- Have Good Company for the Journey – At our institutions and in our work, we often may feel alone and that the burden is ours to bear solely. We cannot bear the brunt of the work to change the world by ourselves – we must lean on one another and scaffold each other’s work to help build a just society. Reach out to a friend, a colleague, or a peer and have someone who you can just vent to from time-to-time. Offer that mutual support back to that person. This work is a family effort; support each another like one.
- Practice Forgiveness While Moving Forward – Rea Carey (2014), the Executive Director of the National Gay and Lesbian Task Force, recently shared the following in her address: “I have to decide every single time someone on a bus, or train or plane asks me what I do for work, if I am going to say, ‘I work for the freedom of lesbian, gay, bisexual and transgender people.’ And, friends, admittedly, I sometimes hesitate. I sometimes falter. And I am sorry.” This work is hard, it is personal, and we sometimes make mistakes. We slip and say something unjust or oppressive. We do not speak up when our voice may be needed. We do not have the energy to educate in every moment where it is warranted. It is important to take responsibility and keep moving forward with the work while also forgiving ourselves in that process. We all slip up but when we do, we must acknowledge it, forgive ourselves, and continue forward.
Social justice work and education is often thankless and has its up’s and down’s in terms of affirmation and positivity. As Clark (2010) observed, “[e]xpecting miracles, trying to overhaul the system, and expecting encouragement and positivity at every turn seems like a recipe for disappointment and bitterness when those expectations aren’t met.” It is important that we love one another and ourselves in the process of educating others about social justice. There are many ways to approach the work, but if we do not practice self-love, we may end up in a vicious cycle of burnout and, ultimately, not continue to move forward.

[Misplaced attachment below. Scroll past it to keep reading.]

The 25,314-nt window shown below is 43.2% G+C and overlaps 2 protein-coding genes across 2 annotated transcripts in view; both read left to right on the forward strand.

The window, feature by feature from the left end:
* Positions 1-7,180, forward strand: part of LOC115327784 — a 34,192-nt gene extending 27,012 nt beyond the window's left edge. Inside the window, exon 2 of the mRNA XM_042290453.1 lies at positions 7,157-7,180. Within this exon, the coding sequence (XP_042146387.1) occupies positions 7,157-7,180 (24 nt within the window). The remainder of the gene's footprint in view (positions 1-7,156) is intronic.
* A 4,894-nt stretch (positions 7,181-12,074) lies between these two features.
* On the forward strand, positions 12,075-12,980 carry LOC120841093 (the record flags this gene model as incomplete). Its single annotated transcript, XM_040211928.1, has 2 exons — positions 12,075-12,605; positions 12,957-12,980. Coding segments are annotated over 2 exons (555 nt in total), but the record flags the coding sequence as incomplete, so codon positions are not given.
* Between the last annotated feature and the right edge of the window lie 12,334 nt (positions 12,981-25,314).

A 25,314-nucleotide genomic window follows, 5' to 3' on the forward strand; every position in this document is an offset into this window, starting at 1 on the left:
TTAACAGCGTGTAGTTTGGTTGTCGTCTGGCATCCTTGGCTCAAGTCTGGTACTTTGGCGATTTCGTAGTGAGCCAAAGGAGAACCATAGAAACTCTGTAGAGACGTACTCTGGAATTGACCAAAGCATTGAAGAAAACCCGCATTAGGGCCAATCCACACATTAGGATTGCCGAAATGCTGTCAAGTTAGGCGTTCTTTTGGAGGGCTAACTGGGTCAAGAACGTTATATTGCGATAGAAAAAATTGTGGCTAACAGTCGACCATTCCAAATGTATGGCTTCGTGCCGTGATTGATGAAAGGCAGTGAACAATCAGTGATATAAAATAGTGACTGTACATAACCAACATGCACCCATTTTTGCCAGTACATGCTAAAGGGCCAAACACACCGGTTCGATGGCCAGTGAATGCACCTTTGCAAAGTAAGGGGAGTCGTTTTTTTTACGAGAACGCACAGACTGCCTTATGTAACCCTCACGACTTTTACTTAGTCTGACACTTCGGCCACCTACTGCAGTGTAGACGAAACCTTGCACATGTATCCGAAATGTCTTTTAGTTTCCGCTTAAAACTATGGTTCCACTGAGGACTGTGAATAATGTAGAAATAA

Andruszka, R. (2013, August 15). How to avoid burnout when you’re saving the world [Web log post]. The Daily Muse. Retrieved from http://www.themuse.com/advice/how-to-avoid-burnout-when-youre-saving-the-world
Carey, R. (2014, February). State of the Movement Address. National Conference on LGBT Equality: Creating Change, Houston, TX.
Clark, A. N. (2010, November 28). On avoiding burnout [Web log post]. Social justice. Retrieved from http://www.personal.psu.edu/anc5206/blogs/social_justice/2010/11/on-avoiding-burnout.html
Dolan, C. (2013, October 29). We are enough: Reflections of an emerging LGBTQIA* professional by Christine Dolan [Web log post]. Commission for Social Justice Educators Blog. Retrieved from https://acpacsje.wordpress.com/2013/10/29/we-are-enough-reflections-of-an-emerging-lgbtqia-professional-by-christine-dolan/
Filipiak, N. (2013, March 20). Social justice burning you out? Stop trying to change the world [Web log post]. At a Crossroads: Navigating Life and God in a Uncertain World. Retrieved from http://www.atacrossroads.net/social-justice-burning-you-out-stop-trying-to-change-the-world/
Fromm, E. (1965). The art of loving. New York, NY: HarperCollins
Linder, C. (in press). Navigating guilt, shame, and fear of appearing racist: A conceptual model of anti-racist white feminist identity development. Journal of College Student Development.
Silverstein, J. (2013, March 12). How racism is bad for our bodies. The Atlantic. Retrieved from http://www.theatlantic.com/health/archive/2013/03/how-racism-is-bad-for-our-bodies/273911/
Alex C. Lange is a Graduate Assistant in the Office of Student Leadership and Service at Emory University in Atlanta, GA. Alex earned his B.A. in Law and American Society from the Harriet L. Wilkes Honors College @ FAU and is currently finishing up his M.Ed. in the College Student Affairs Administration program at the University of Georgia. Alex enjoys the works of William Faulkner, is a self-proclaimed U.S. Supreme Court nerd, and loves to learn more about the history of the 60s/70s rights and power movements. He also occasionally tweets (@OwlDawg).